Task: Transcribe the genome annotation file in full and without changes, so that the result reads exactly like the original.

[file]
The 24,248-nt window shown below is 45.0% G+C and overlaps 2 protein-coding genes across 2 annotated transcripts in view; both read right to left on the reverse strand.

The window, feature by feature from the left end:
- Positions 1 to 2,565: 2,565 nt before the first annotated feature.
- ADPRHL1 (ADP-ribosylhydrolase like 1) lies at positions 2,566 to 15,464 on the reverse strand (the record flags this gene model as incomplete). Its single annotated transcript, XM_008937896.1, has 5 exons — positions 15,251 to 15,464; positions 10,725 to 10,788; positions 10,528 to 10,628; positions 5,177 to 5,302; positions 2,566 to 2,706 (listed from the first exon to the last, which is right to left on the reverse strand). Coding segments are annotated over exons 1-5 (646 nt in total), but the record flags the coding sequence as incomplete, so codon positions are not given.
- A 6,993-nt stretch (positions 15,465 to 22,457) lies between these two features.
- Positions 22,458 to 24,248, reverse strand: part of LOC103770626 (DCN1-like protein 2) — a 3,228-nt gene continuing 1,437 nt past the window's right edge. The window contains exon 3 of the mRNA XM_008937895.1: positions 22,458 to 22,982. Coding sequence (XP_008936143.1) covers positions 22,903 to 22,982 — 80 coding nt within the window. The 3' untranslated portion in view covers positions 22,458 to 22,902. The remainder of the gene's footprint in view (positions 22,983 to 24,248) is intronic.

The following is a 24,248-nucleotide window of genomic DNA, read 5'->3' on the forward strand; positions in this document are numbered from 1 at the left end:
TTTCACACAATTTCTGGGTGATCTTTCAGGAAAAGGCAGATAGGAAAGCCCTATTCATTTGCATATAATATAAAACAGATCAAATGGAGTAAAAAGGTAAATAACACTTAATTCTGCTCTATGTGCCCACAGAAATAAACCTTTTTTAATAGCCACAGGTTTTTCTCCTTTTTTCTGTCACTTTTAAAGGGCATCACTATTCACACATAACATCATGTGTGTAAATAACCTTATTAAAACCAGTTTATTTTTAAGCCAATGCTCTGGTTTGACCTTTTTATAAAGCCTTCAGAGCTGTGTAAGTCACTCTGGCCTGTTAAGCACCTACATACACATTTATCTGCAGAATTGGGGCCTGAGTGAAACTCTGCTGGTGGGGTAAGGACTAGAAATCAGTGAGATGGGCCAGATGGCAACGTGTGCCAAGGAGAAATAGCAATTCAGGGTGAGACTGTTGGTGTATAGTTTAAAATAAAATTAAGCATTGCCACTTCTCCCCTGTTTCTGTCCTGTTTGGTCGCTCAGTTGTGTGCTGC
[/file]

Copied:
The 24,248-nt window shown below is 45.0% G+C and overlaps 2 protein-coding genes across 2 annotated transcripts in view; both read right to left on the reverse strand.

The window, feature by feature from the left end:
- Positions 1 to 2,565: 2,565 nt before the first annotated feature.
- ADPRHL1 (ADP-ribosylhydrolase like 1) lies at positions 2,566 to 15,464 on the reverse strand (the record flags this gene model as incomplete). Its single annotated transcript, XM_008937896.1, has 5 exons — positions 15,251 to 15,464; positions 10,725 to 10,788; positions 10,528 to 10,628; positions 5,177 to 5,302; positions 2,566 to 2,706 (listed from the first exon to the last, which is right to left on the reverse strand). Coding segments are annotated over exons 1-5 (646 nt in total), but the record flags the coding sequence as incomplete, so codon positions are not given.
- A 6,993-nt stretch (positions 15,465 to 22,457) lies between these two features.
- Positions 22,458 to 24,248, reverse strand: part of LOC103770626 (DCN1-like protein 2) — a 3,228-nt gene continuing 1,437 nt past the window's right edge. The window contains exon 3 of the mRNA XM_008937895.1: positions 22,458 to 22,982. Coding sequence (XP_008936143.1) covers positions 22,903 to 22,982 — 80 coding nt within the window. The 3' untranslated portion in view covers positions 22,458 to 22,902. The remainder of the gene's footprint in view (positions 22,983 to 24,248) is intronic.

The following is a 24,248-nucleotide window of genomic DNA, read 5'->3' on the forward strand; positions in this document are numbered from 1 at the left end:
TTTCACACAATTTCTGGGTGATCTTTCAGGAAAAGGCAGATAGGAAAGCCCTATTCATTTGCATATAATATAAAACAGATCAAATGGAGTAAAAAGGTAAATAACACTTAATTCTGCTCTATGTGCCCACAGAAATAAACCTTTTTTAATAGCCACAGGTTTTTCTCCTTTTTTCTGTCACTTTTAAAGGGCATCACTATTCACACATAACATCATGTGTGTAAATAACCTTATTAAAACCAGTTTATTTTTAAGCCAATGCTCTGGTTTGACCTTTTTATAAAGCCTTCAGAGCTGTGTAAGTCACTCTGGCCTGTTAAGCACCTACATACACATTTATCTGCAGAATTGGGGCCTGAGTGAAACTCTGCTGGTGGGGTAAGGACTAGAAATCAGTGAGATGGGCCAGATGGCAACGTGTGCCAAGGAGAAATAGCAATTCAGGGTGAGACTGTTGGTGTATAGTTTAAAATAAAATTAAGCATTGCCACTTCTCCCCTGTTTCTGTCCTGTTTGGTCGCTCAGTTGTGTGCTGC